Thursday, 14 October 2010

MonoTouch & WindowsPhone7: indexed lists

One interesting aspect of building cross-platform apps is how to adopt the 'standard' UI elements so that each app looks 'native'. A basic iPhone/MonoTouch and WindowsPhone7 application was introduced in a previous post. Each app uses the 'default' list representation.

This post is about making those apps easier to use, adding each platform's default "list index" to help select from long, sorted lists. The images below hardly need captions:
  • on the left is the iPhone app with alphabetic index down the right side of the screen
  • on the right is the WindowsPhone7 app showing the alphabet tiles 'in' the list, and the grid that is displayed when you touch one of those tiles

Implementing the two different solutions highlights the difference in the two platforms (referring of course to C#/MonoTouch on the iPhone, and C#/Silverlight on the WindowsPhone7). Get the complete code from github - the main changes for each platform are highlighted below:

iPhone (MonoTouch) UITableView sections

The following code was added to the UITableViewSource subclass to break up the list into sections, identify the section labels and wire up the alphabetic navigation. The GetCell and RowSelected methods also required a minor change.

List<string> sectionTitles;
Dictionary<int, <restaurant>> sectionElements = new Dictionary<int,restaurant>>();
public TableViewSource (List<restaurant> list, MainViewController controller)
   this.list = list;
   mvc = controller;
   sectionTitles = (from r in list
            orderby r.StartsWith
            select r.StartsWith).Distinct().ToList();
   foreach (var restaurant in list)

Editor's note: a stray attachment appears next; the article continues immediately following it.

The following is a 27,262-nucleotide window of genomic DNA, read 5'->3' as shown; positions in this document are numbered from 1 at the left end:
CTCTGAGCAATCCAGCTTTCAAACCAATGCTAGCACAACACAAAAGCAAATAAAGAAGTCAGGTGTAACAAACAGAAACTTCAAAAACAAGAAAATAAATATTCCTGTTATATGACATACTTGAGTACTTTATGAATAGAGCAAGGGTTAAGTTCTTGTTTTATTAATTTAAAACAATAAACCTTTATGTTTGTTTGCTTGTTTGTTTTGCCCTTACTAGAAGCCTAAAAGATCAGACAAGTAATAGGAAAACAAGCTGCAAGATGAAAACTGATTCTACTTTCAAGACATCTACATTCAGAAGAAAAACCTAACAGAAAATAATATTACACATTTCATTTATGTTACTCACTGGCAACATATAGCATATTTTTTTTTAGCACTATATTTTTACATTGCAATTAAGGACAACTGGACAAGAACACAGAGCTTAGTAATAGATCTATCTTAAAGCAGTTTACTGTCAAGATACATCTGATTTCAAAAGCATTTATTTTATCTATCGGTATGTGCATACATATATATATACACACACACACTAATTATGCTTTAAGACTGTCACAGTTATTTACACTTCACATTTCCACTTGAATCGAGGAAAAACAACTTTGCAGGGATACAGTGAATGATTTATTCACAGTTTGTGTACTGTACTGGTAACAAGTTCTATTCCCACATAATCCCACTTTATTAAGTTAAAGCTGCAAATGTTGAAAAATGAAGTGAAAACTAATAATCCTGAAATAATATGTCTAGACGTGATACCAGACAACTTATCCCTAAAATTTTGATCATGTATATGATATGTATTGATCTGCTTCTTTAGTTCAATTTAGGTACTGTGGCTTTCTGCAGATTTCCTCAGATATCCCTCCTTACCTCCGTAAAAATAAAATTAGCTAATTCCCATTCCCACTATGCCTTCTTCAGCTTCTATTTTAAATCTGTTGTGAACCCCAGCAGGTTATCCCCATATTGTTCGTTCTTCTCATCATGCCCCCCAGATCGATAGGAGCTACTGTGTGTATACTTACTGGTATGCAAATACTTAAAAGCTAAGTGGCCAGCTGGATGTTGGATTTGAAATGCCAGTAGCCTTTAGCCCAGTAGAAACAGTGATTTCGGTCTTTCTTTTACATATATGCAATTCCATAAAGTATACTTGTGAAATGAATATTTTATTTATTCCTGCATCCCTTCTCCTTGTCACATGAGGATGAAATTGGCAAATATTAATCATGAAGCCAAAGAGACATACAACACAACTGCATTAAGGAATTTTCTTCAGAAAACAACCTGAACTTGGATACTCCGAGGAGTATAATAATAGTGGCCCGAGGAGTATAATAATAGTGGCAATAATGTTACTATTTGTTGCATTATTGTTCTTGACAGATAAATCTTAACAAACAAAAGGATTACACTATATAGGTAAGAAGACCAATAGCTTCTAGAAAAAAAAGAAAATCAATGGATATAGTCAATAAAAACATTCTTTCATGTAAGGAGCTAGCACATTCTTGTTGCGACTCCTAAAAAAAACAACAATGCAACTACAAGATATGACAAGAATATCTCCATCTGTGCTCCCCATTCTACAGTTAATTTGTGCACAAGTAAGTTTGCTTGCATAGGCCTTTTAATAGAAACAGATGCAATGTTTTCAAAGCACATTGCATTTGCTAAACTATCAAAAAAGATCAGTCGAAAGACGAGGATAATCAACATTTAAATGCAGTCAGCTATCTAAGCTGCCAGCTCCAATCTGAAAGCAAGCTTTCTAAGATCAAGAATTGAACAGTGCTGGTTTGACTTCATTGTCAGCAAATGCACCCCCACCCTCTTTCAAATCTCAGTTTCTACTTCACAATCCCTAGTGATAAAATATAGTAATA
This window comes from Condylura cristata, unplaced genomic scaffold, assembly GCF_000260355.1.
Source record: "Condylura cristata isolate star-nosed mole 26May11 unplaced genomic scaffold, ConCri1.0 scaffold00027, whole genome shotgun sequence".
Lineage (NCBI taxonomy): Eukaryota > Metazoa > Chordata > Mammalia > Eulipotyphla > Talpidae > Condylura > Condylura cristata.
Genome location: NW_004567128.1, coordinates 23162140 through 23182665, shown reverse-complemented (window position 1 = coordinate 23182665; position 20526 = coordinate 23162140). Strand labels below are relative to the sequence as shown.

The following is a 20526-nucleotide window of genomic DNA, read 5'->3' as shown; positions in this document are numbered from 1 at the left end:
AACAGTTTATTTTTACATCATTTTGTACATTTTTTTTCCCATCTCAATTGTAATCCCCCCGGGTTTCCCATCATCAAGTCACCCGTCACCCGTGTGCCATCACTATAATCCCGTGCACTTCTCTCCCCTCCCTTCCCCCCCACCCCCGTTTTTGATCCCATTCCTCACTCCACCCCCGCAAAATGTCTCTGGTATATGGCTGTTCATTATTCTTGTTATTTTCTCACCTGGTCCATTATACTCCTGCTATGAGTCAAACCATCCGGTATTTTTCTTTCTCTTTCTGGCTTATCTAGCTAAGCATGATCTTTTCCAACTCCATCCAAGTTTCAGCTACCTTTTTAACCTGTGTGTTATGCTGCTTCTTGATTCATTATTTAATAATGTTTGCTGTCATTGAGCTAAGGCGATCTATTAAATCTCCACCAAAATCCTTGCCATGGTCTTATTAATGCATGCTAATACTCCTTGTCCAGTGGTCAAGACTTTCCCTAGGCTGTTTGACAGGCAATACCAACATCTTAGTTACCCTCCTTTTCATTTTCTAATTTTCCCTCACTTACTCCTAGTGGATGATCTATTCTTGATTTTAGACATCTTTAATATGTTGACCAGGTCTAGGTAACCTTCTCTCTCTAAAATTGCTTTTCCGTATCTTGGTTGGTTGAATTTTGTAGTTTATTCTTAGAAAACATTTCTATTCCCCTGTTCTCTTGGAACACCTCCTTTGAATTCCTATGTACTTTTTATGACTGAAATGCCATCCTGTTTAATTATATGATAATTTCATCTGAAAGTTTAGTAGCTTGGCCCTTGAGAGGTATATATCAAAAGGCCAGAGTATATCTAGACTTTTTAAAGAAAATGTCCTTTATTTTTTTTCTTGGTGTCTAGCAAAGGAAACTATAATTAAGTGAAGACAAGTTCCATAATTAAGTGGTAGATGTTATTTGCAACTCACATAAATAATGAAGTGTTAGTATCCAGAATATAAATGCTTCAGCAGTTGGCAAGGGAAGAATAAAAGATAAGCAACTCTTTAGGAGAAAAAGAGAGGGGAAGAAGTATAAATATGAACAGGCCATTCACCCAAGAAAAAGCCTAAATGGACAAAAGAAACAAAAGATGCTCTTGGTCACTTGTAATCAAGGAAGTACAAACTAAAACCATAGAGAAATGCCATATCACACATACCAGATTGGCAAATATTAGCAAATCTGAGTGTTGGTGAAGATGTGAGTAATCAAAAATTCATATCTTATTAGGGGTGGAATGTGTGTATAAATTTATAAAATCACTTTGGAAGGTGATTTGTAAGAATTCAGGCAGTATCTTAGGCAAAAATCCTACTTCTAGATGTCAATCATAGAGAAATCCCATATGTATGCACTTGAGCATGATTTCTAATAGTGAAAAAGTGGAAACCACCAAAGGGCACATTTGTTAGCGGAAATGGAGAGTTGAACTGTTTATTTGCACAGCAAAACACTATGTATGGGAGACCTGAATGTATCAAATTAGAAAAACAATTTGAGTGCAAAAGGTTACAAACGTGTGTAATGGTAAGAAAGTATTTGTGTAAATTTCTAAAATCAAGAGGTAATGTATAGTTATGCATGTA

{   // group elements together into 'alphabet'
      int sectionNumber = sectionTitles.IndexOf(restaurant.Name[0].ToString());
      if (sectionElements.ContainsKey(sectionNumber))
         sectionElements.Add(sectionNumber, new List<restaurant> {restaurant});
public override int NumberOfSections (UITableView tableView)
   return sectionTitles.Count;
public override string TitleForHeader (UITableView tableView, int section)
   return sectionTitles[section];
public override string[] SectionIndexTitles (UITableView tableView)
   return sectionTitles.ToArray();
public override int RowsInSection (UITableView tableview, int section)
   return sectionElements[section].Count(); //list.Count;

Windows Phone 7 'quick jump grid'

Although you'll see this kind of navigation in the 'built-in' applications, it isn't actually part of the default SDK. Thankfully Kevin Marshall has posted a quick jump grid sample which has been integrated into the RestGuide app - just add the relevant Assembly References then update the XAML to use the QuickJumpGrid (don't forget to add the relevant xmlns: declarations)

<cc:QuickJumpGrid DataSource="{Binding}"
        <local:RestaurantNameSelector />
           <StackPanel Margin="0,0,0,17" Width="432">
               <TextBlock Text="{Binding Name}" TextWrapping="Wrap" Style="{StaticResource PhoneTextExtraLargeStyle}"/>
               <TextBlock Text="{Binding Cuisine}" TextWrapping="Wrap" Margin="12,-6,12,0" Style="{StaticResource PhoneTextSubtleStyle}"/>

and implement this 'helper' class (which is referenced from the XAML)

namespace RestGuide
    public class RestaurantNameSelector : IQuickJumpGridSelector
        public Func<object, IComparable> GetGroupBySelector()
            return (p) => ((Restaurant)p).Name.FirstOrDefault();
        public Func<object, string> GetOrderByKeySelector()
            return (p) => ((Restaurant)p).Name;
        public Func<object, string> GetThenByKeySelector()
            return (p) => (string.Empty);

No comments:

Post a Comment